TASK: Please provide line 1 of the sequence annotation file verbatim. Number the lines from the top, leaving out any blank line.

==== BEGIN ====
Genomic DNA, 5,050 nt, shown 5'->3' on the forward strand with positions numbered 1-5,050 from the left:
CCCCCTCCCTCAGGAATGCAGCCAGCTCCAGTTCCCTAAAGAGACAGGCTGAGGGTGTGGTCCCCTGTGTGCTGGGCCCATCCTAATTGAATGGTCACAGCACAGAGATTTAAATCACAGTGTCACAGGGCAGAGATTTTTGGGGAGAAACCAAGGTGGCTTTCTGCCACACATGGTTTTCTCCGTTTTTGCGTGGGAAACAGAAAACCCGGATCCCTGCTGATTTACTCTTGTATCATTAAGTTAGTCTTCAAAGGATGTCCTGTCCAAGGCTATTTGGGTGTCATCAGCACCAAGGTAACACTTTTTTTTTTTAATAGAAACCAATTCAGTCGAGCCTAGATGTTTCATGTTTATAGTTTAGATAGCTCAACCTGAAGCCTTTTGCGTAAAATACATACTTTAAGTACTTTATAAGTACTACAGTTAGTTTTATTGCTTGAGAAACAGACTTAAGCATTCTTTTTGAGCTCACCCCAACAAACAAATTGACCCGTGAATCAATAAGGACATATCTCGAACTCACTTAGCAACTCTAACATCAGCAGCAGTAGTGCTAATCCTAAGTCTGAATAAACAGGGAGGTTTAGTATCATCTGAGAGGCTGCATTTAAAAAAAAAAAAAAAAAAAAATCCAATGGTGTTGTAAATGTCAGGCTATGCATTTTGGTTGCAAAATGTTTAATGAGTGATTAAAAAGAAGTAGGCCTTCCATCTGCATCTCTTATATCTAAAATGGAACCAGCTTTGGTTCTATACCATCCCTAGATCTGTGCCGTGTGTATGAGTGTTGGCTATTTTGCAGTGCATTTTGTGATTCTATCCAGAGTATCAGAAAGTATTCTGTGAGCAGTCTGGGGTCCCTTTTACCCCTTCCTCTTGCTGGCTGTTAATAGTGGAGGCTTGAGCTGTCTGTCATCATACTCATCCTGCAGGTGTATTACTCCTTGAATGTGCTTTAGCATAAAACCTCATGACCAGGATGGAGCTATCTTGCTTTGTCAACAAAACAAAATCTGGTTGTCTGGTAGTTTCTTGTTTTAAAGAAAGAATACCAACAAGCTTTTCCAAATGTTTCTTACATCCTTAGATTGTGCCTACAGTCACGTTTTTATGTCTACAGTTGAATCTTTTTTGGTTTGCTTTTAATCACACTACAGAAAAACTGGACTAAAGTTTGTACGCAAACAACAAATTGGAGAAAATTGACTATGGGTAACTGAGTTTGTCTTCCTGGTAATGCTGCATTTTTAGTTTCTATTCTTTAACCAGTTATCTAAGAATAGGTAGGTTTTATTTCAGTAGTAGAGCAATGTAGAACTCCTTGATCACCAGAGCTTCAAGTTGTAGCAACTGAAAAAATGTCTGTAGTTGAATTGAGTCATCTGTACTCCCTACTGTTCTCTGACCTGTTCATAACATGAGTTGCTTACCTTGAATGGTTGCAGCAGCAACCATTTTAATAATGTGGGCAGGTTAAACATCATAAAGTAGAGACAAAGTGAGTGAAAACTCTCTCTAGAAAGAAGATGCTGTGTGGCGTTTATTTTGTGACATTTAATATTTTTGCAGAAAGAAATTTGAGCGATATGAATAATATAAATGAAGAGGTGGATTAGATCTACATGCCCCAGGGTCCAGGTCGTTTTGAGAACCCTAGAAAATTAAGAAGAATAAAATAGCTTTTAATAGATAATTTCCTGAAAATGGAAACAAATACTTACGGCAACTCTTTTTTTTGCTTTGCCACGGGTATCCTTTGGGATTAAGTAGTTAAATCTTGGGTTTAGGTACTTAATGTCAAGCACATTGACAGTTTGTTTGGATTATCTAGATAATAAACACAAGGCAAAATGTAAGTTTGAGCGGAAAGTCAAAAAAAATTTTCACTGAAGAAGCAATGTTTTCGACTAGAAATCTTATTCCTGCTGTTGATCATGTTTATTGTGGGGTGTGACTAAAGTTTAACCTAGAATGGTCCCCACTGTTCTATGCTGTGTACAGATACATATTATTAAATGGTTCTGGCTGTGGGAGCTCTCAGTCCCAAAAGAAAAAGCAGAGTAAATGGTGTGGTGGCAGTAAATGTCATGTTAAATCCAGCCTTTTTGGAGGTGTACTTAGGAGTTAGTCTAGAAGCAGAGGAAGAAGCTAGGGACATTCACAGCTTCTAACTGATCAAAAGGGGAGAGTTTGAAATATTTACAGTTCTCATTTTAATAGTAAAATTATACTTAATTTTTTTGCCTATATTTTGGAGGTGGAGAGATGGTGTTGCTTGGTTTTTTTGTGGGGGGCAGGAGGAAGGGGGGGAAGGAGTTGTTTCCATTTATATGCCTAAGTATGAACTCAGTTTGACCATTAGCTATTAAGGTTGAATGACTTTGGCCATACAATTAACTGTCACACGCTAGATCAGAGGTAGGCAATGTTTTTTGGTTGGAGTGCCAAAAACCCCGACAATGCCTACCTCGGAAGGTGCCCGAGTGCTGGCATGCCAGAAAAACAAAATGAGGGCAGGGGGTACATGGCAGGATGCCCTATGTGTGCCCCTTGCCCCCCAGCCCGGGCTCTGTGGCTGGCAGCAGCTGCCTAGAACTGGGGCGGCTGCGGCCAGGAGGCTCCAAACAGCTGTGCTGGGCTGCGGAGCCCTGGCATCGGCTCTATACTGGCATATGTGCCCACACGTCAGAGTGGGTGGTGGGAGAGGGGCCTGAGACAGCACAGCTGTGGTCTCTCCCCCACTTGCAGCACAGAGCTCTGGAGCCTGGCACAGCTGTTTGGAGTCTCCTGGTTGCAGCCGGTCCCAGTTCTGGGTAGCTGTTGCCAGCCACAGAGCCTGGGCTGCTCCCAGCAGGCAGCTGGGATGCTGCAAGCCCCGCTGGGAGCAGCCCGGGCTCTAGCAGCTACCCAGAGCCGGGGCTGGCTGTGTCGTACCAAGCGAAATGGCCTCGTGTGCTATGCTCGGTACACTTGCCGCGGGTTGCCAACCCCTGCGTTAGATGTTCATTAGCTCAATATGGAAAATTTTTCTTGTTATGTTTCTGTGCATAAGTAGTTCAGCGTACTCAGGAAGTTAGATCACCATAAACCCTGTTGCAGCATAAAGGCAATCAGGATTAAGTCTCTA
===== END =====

Genomic DNA, 5,050 nt, shown 5'->3' on the forward strand with positions numbered 1-5,050 from the left: